- 1.1 [talks/team/delegation] de alto nivelMore example sentences1.2 [bridge/road] elevado
More example sentences1.3 [Comput] de alto nivel
- It is unusual to hold high-level negotiations, except summits, outside a country's capital, the sources said.
- Levy, who assumed the top job late this summer, has held a variety of mid- and high-level administrative jobs at community colleges since 1989.
- A spokesman for the Minister for Environment confirmed that high-level negotiations have been on-going, but declined to comment on the IFA proposals.
More example sentences1.4 [waste] de alta radiactividad high-level language lenguaje (m) de alto nivel
- At the rear, the talllight clusters are stacked vertically, positioned high out of harm's way, and a high-level brake light is integrated into the roofline above the two rear doors.
- Obviously others have done the vast majority of the work for me on this piece, so here's a few high-level links to collections of information that were invaluable to me in this writing.
- His achievement, along with consistent high-level performances, meant Lampard finished second behind Barcelona's Ronaldinho in the European Footballer of the Year poll.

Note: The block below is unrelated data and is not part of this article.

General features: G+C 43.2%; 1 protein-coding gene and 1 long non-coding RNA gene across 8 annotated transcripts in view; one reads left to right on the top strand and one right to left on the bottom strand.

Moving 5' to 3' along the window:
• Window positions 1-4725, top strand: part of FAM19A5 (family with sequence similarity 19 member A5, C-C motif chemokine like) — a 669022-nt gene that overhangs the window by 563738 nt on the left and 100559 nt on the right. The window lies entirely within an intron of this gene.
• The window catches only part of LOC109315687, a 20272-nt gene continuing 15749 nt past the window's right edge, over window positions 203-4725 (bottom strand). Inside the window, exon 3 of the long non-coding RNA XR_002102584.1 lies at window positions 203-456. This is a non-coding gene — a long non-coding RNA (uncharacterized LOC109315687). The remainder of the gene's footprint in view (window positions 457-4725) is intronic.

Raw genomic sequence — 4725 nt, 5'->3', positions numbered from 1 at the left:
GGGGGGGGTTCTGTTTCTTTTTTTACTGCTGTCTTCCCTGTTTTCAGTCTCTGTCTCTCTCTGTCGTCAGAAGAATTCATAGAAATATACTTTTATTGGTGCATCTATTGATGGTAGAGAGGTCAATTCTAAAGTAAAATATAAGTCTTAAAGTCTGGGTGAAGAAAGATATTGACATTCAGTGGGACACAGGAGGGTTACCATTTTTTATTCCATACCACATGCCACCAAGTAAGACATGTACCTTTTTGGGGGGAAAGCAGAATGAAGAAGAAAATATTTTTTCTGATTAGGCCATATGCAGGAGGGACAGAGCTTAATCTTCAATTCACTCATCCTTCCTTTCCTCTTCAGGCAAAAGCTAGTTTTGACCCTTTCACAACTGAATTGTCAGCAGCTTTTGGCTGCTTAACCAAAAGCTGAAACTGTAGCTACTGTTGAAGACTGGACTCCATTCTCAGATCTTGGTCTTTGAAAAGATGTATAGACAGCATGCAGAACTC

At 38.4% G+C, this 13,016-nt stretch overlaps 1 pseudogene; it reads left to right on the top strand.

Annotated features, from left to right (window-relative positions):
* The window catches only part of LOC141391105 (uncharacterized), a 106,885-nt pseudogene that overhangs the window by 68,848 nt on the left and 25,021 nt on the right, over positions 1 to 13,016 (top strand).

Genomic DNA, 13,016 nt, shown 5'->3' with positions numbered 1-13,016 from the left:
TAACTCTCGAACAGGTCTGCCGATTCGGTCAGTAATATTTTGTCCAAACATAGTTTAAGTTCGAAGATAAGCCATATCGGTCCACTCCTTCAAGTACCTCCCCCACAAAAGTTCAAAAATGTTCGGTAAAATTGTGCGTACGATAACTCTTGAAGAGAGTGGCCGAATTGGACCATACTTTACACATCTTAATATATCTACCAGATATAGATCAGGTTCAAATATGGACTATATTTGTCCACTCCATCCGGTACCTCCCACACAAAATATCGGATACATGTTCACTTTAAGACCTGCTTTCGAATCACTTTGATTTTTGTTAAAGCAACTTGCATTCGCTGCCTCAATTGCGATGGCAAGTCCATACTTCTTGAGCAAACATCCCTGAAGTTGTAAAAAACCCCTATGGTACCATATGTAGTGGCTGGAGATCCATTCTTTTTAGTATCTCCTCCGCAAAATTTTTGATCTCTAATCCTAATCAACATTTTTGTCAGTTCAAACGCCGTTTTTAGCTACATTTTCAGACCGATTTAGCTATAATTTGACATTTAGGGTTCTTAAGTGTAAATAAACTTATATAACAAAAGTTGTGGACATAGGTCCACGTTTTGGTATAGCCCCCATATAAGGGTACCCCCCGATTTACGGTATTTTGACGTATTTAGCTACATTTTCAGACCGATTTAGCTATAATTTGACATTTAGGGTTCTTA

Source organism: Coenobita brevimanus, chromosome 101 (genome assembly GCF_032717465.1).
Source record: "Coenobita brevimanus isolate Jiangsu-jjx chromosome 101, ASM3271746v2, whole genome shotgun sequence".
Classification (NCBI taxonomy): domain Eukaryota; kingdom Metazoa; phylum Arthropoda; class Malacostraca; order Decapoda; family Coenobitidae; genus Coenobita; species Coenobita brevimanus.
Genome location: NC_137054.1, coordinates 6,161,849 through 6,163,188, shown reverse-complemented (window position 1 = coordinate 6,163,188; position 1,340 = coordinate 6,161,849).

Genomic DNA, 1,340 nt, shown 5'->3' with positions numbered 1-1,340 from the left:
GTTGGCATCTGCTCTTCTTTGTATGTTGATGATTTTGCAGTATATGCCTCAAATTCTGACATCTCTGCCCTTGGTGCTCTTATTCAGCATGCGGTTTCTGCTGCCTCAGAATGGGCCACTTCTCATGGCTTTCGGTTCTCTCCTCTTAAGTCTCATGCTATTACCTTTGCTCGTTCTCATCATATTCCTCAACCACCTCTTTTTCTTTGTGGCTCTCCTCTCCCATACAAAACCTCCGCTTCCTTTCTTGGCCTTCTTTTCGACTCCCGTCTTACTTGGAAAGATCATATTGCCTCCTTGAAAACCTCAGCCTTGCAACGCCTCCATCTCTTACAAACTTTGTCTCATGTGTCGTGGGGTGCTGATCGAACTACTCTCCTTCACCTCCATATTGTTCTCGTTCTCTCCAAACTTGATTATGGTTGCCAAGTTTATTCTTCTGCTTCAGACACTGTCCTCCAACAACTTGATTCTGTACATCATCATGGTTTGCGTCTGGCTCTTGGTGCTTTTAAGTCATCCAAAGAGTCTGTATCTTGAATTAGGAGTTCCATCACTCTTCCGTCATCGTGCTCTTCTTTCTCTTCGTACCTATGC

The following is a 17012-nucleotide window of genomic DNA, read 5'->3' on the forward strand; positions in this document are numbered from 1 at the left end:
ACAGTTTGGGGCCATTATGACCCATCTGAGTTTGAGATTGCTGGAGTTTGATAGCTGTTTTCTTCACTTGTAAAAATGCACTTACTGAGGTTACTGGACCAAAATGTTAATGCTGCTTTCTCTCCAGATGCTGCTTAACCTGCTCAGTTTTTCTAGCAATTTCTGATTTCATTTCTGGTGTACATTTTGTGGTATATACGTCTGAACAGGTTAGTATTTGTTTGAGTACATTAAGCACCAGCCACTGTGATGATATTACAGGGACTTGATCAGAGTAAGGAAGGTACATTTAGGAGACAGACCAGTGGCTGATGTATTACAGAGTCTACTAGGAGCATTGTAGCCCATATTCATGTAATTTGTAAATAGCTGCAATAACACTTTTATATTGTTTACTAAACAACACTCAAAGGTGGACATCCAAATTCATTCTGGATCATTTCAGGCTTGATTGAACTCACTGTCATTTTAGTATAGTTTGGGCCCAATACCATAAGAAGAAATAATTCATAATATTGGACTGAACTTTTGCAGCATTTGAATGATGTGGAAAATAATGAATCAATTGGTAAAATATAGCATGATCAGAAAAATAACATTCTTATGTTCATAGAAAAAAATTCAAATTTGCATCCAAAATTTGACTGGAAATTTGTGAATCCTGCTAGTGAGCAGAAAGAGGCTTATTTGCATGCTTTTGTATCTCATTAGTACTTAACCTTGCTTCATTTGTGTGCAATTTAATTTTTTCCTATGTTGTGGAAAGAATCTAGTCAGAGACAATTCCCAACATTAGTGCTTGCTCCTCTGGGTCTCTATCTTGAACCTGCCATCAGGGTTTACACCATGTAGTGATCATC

More example sentences
- The above features would be easy and straightforward for an experienced Web/database programmer to implement in a high-level language, such as Perl or Python.
- Java is a high-level programming language developed by Sun Microsystems to run in a web environment.
- Although this obviously complicates things somewhat, modern high-level languages make the difference between these two data structures easily understood.
- For more than two decades, the United States government has been attempting to develop a plan for the storage of high-level nuclear wastes.
- More than 2700 canisters of high-level radioactive waste extracted from the fuel are due to be returned to Japan within the next 15 years.
- The campaign to keep high-level nuclear waste out of Utah and Nevada is just beginning.
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peronismo is a political movement, known officially as justicialismo, named for the populist politician Colonel Juan Domingo Perón, elected President of Argentina in 1946. An admirer of Italian fascism, Perón claimed always to be a champion of the workers and the poor, the descamisados (shirtless ones), to whom his first wife Eva Duarte (`Evita') became a kind of icon, especially after her death in 1952. Although he instituted some social reforms, Perón's regime proved increasingly repressive and he was ousted by the army in 1955. He returned from exile to become president in 1973, but died in office a year later. The Partido Justicialista has governed Argentina almost continuously since 1989, under Presidents Carlos Menem, Néstor Kirchner, and Cristina Fernández de Kirchner, Néstor Kirchner's widow, who was re-elected President in 2011.